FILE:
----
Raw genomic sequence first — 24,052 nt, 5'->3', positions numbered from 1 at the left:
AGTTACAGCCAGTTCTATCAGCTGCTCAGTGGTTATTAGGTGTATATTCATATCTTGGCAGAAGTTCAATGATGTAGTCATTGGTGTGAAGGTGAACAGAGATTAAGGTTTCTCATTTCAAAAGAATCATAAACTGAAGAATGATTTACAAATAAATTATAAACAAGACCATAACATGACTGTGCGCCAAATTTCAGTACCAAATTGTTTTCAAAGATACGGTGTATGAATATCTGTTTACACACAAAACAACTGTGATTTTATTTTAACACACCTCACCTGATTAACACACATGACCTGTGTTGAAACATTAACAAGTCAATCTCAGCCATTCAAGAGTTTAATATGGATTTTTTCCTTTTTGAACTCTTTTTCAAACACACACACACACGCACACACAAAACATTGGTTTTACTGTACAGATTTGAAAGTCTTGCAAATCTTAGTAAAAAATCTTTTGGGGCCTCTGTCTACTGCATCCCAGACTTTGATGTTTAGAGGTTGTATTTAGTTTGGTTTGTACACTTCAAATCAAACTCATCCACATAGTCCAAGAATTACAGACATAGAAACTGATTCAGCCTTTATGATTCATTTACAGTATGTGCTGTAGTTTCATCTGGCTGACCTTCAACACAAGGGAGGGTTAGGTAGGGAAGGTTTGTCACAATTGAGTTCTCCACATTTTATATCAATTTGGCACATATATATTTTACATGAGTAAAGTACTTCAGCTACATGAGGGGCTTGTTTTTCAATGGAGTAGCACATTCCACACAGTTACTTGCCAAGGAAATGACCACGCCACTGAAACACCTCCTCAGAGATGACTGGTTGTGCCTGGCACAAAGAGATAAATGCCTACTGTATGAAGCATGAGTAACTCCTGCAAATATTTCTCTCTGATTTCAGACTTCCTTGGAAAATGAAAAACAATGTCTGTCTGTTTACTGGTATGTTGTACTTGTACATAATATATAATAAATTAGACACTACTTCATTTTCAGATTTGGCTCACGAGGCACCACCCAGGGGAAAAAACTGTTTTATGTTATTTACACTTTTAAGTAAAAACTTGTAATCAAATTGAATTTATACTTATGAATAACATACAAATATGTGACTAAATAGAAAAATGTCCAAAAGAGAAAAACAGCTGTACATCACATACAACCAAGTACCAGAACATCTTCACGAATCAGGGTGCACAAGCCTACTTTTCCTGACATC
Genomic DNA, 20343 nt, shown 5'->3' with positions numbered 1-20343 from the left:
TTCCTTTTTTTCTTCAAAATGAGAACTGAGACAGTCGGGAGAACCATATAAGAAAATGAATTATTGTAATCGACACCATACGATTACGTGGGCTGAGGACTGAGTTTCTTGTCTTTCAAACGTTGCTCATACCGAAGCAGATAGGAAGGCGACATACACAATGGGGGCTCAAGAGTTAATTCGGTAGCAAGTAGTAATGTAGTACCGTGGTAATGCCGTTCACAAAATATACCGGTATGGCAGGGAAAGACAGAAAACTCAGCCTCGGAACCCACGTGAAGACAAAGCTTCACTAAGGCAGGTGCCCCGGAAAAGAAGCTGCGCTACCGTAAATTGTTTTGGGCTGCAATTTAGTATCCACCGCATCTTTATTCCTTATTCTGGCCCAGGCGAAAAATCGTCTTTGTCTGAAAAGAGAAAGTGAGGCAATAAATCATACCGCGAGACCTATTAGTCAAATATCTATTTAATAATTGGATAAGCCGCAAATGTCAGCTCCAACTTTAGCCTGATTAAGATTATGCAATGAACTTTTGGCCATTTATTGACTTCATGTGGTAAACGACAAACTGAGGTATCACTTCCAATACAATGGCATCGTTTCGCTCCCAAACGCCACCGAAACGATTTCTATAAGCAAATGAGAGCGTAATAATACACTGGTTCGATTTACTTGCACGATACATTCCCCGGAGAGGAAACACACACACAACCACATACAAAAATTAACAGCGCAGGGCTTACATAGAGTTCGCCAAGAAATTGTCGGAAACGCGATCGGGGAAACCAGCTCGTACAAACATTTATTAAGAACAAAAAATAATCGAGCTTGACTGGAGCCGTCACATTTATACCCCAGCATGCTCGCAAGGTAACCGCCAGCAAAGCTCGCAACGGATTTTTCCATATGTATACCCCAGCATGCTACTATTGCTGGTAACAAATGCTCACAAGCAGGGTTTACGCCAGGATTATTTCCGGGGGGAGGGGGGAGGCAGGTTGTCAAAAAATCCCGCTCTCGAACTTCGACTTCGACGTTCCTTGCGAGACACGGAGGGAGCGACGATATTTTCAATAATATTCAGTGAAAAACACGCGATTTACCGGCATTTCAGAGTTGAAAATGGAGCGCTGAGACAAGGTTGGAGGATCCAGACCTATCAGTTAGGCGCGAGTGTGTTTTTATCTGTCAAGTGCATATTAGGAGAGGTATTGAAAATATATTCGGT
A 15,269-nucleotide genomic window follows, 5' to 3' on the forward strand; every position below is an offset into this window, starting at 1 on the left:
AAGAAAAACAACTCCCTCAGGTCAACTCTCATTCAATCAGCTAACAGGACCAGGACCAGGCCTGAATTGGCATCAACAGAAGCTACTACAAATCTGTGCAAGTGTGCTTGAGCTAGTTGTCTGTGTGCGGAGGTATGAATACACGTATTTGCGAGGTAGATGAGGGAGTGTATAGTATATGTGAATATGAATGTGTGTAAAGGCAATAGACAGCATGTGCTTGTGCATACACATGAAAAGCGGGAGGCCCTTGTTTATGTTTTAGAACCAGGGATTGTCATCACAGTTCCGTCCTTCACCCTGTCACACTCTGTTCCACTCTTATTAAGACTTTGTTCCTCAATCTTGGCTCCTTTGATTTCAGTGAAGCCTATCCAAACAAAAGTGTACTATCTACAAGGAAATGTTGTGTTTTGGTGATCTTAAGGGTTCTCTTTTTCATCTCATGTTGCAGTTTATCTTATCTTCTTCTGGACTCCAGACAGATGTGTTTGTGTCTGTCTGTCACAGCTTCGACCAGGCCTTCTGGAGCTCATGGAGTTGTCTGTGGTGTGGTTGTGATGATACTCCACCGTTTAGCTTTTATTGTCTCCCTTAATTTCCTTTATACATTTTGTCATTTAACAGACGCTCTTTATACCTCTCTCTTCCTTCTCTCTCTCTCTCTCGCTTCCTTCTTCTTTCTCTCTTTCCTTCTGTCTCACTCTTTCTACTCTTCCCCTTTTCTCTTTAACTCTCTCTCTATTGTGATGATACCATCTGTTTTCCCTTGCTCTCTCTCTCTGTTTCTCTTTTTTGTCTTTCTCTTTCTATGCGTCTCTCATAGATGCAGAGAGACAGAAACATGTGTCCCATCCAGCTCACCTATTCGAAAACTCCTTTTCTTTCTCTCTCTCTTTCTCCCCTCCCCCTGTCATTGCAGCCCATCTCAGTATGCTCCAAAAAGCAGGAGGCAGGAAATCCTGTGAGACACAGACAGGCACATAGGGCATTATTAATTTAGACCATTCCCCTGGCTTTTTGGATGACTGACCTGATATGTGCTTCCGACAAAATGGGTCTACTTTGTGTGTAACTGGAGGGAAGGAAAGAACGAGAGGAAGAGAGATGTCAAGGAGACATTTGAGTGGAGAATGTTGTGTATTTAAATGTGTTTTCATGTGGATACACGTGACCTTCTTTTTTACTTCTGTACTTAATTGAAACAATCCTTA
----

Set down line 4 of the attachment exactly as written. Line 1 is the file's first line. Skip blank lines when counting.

TTCCTTTTTTTCTTCAAAATGAGAACTGAGACAGTCGGGAGAACCATATAAGAAAATGAATTATTGTAATCGACACCATACGATTACGTGGGCTGAGGACTGAGTTTCTTGTCTTTCAAACGTTGCTCATACCGAAGCAGATAGGAAGGCGACATACACAATGGGGGCTCAAGAGTTAATTCGGTAGCAAGTAGTAATGTAGTACCGTGGTAATGCCGTTCACAAAATATACCGGTATGGCAGGGAAAGACAGAAAACTCAGCCTCGGAACCCACGTGAAGACAAAGCTTCACTAAGGCAGGTGCCCCGGAAAAGAAGCTGCGCTACCGTAAATTGTTTTGGGCTGCAATTTAGTATCCACCGCATCTTTATTCCTTATTCTGGCCCAGGCGAAAAATCGTCTTTGTCTGAAAAGAGAAAGTGAGGCAATAAATCATACCGCGAGACCTATTAGTCAAATATCTATTTAATAATTGGATAAGCCGCAAATGTCAGCTCCAACTTTAGCCTGATTAAGATTATGCAATGAACTTTTGGCCATTTATTGACTTCATGTGGTAAACGACAAACTGAGGTATCACTTCCAATACAATGGCATCGTTTCGCTCCCAAACGCCACCGAAACGATTTCTATAAGCAAATGAGAGCGTAATAATACACTGGTTCGATTTACTTGCACGATACATTCCCCGGAGAGGAAACACACACACAACCACATACAAAAATTAACAGCGCAGGGCTTACATAGAGTTCGCCAAGAAATTGTCGGAAACGCGATCGGGGAAACCAGCTCGTACAAACATTTATTAAGAACAAAAAATAATCGAGCTTGACTGGAGCCGTCACATTTATACCCCAGCATGCTCGCAAGGTAACCGCCAGCAAAGCTCGCAACGGATTTTTCCATATGTATACCCCAGCATGCTACTATTGCTGGTAACAAATGCTCACAAGCAGGGTTTACGCCAGGATTATTTCCGGGGGGAGGGGGGAGGCAGGTTGTCAAAAAATCCCGCTCTCGAACTTCGACTTCGACGTTCCTTGCGAGACACGGAGGGAGCGACGATATTTTCAATAATATTCAGTGAAAAACACGCGATTTACCGGCATTTCAGAGTTGAAAATGGAGCGCTGAGACAAGGTTGGAGGATCCAGACCTATCAGTTAGGCGCGAGTGTGTTTTTATCTGTCAAGTGCATATTAGGAGAGGTATTGAAAATATATTCGGT